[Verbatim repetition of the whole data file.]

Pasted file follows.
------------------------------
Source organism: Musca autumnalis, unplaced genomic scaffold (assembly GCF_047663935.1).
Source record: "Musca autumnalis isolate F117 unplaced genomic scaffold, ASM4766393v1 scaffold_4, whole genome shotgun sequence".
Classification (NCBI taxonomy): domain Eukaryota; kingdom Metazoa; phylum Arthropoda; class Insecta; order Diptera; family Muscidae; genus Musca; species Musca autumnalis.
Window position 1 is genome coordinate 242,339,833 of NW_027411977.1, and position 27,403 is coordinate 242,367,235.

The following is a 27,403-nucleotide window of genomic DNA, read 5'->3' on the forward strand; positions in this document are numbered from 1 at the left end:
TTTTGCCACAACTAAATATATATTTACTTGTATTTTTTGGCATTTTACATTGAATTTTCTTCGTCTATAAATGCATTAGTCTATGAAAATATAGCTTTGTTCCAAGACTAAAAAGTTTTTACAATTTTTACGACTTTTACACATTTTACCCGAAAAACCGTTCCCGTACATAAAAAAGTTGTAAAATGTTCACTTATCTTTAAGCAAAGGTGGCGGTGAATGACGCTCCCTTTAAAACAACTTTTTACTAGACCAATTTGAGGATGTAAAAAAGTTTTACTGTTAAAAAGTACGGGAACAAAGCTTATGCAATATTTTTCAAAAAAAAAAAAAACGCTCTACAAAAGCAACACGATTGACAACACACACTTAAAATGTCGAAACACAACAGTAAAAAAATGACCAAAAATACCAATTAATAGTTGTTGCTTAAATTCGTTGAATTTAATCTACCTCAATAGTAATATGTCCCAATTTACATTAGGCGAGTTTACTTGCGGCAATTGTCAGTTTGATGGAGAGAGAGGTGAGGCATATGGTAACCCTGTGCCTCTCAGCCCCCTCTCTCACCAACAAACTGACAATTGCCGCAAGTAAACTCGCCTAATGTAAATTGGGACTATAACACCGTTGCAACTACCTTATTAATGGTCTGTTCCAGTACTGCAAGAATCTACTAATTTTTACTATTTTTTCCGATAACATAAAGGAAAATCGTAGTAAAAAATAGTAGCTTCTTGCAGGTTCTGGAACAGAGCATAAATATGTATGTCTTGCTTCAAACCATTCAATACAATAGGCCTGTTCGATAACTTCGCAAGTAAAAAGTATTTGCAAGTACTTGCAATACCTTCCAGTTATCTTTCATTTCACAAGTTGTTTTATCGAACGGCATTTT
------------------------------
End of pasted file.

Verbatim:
Source organism: Musca autumnalis, unplaced genomic scaffold (assembly GCF_047663935.1).
Source record: "Musca autumnalis isolate F117 unplaced genomic scaffold, ASM4766393v1 scaffold_4, whole genome shotgun sequence".
Classification (NCBI taxonomy): domain Eukaryota; kingdom Metazoa; phylum Arthropoda; class Insecta; order Diptera; family Muscidae; genus Musca; species Musca autumnalis.
Window position 1 is genome coordinate 242,339,833 of NW_027411977.1, and position 27,403 is coordinate 242,367,235.

The following is a 27,403-nucleotide window of genomic DNA, read 5'->3' on the forward strand; positions in this document are numbered from 1 at the left end:
TTTTGCCACAACTAAATATATATTTACTTGTATTTTTTGGCATTTTACATTGAATTTTCTTCGTCTATAAATGCATTAGTCTATGAAAATATAGCTTTGTTCCAAGACTAAAAAGTTTTTACAATTTTTACGACTTTTACACATTTTACCCGAAAAACCGTTCCCGTACATAAAAAAGTTGTAAAATGTTCACTTATCTTTAAGCAAAGGTGGCGGTGAATGACGCTCCCTTTAAAACAACTTTTTACTAGACCAATTTGAGGATGTAAAAAAGTTTTACTGTTAAAAAGTACGGGAACAAAGCTTATGCAATATTTTTCAAAAAAAAAAAAAACGCTCTACAAAAGCAACACGATTGACAACACACACTTAAAATGTCGAAACACAACAGTAAAAAAATGACCAAAAATACCAATTAATAGTTGTTGCTTAAATTCGTTGAATTTAATCTACCTCAATAGTAATATGTCCCAATTTACATTAGGCGAGTTTACTTGCGGCAATTGTCAGTTTGATGGAGAGAGAGGTGAGGCATATGGTAACCCTGTGCCTCTCAGCCCCCTCTCTCACCAACAAACTGACAATTGCCGCAAGTAAACTCGCCTAATGTAAATTGGGACTATAACACCGTTGCAACTACCTTATTAATGGTCTGTTCCAGTACTGCAAGAATCTACTAATTTTTACTATTTTTTCCGATAACATAAAGGAAAATCGTAGTAAAAAATAGTAGCTTCTTGCAGGTTCTGGAACAGAGCATAAATATGTATGTCTTGCTTCAAACCATTCAATACAATAGGCCTGTTCGATAACTTCGCAAGTAAAAAGTATTTGCAAGTACTTGCAATACCTTCCAGTTATCTTTCATTTCACAAGTTGTTTTATCGAACGGCATTTT